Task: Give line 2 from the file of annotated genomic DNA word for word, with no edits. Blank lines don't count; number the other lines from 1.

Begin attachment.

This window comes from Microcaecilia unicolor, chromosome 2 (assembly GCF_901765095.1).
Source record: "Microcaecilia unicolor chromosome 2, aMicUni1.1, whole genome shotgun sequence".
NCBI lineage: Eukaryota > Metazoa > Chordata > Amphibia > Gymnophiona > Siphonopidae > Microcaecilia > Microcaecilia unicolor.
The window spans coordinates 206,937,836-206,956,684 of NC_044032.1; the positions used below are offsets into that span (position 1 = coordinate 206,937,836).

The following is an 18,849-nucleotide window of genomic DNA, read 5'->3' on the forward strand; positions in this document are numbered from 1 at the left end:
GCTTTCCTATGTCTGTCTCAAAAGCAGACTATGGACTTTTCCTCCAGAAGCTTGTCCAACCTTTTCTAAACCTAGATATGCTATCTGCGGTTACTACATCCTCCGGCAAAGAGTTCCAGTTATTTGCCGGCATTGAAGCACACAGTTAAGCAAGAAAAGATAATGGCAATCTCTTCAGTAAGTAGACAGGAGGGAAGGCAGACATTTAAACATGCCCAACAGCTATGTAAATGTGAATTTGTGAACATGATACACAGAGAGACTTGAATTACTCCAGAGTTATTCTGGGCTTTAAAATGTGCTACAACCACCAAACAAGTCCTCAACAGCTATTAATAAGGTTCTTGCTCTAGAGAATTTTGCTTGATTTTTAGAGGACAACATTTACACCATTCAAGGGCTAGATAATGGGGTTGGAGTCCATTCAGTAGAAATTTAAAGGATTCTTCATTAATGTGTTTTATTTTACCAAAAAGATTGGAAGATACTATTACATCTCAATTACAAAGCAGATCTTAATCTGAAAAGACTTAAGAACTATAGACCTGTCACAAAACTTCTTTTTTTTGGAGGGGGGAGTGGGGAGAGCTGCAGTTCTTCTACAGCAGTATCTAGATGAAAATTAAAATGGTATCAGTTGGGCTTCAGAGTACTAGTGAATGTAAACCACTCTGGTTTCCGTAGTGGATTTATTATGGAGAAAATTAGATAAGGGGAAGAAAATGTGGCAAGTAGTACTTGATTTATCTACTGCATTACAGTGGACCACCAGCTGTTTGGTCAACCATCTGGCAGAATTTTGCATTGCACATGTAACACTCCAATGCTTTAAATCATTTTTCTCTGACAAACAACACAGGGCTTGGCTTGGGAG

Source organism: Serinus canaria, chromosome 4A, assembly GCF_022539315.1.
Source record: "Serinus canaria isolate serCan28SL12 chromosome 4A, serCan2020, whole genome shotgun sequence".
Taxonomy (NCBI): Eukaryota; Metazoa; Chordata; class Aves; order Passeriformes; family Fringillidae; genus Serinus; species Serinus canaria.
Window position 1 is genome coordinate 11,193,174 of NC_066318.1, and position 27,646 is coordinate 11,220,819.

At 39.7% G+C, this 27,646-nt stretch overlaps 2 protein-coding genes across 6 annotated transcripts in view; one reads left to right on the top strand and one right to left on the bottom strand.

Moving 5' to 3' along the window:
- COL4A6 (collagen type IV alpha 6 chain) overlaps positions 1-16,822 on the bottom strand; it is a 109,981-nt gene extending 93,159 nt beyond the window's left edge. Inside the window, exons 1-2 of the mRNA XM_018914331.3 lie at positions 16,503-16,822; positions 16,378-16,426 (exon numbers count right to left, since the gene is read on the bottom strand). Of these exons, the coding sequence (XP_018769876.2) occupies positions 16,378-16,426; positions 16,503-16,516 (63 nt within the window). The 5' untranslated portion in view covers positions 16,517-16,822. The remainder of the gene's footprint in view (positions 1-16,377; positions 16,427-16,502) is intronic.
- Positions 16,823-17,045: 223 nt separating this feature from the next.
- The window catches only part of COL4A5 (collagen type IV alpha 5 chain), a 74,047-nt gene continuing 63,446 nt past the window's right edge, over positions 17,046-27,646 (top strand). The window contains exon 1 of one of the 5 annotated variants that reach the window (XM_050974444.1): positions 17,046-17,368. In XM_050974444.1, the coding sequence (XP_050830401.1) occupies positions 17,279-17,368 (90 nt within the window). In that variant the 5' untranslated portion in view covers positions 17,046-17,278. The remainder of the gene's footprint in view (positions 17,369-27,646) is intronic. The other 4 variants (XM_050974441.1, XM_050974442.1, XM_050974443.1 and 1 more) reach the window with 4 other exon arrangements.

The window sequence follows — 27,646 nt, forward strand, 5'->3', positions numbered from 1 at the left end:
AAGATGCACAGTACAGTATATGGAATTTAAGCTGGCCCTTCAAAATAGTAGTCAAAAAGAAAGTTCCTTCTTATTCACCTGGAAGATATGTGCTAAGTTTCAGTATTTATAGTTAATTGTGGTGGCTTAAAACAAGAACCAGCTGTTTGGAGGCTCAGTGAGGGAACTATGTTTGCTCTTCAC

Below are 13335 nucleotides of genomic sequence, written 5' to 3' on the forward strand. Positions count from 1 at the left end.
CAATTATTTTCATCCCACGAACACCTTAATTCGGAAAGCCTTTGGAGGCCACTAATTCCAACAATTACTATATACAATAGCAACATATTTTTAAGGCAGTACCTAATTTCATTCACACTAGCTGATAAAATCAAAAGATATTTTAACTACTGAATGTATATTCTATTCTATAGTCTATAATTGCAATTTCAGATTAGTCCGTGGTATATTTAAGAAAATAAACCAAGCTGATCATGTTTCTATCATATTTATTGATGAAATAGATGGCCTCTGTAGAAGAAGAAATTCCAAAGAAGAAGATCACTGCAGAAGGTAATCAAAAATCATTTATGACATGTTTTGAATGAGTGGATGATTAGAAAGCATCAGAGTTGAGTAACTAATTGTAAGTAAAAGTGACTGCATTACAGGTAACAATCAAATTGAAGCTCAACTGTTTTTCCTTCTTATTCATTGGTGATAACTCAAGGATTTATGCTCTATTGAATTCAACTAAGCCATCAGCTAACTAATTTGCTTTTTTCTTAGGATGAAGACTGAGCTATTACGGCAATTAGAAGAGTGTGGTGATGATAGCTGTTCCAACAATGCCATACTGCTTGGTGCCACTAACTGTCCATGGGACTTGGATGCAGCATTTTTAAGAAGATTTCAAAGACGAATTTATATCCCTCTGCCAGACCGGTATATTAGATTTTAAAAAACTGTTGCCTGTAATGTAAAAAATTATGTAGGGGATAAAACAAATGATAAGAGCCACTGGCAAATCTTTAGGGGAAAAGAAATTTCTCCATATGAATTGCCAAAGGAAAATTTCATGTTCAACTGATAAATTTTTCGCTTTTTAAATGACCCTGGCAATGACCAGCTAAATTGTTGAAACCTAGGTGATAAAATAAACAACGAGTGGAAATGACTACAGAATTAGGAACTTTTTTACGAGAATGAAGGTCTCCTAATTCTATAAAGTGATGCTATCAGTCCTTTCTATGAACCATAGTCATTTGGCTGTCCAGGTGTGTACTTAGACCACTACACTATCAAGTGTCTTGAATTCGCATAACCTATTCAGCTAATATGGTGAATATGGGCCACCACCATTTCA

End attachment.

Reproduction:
Source record: "Microcaecilia unicolor chromosome 2, aMicUni1.1, whole genome shotgun sequence".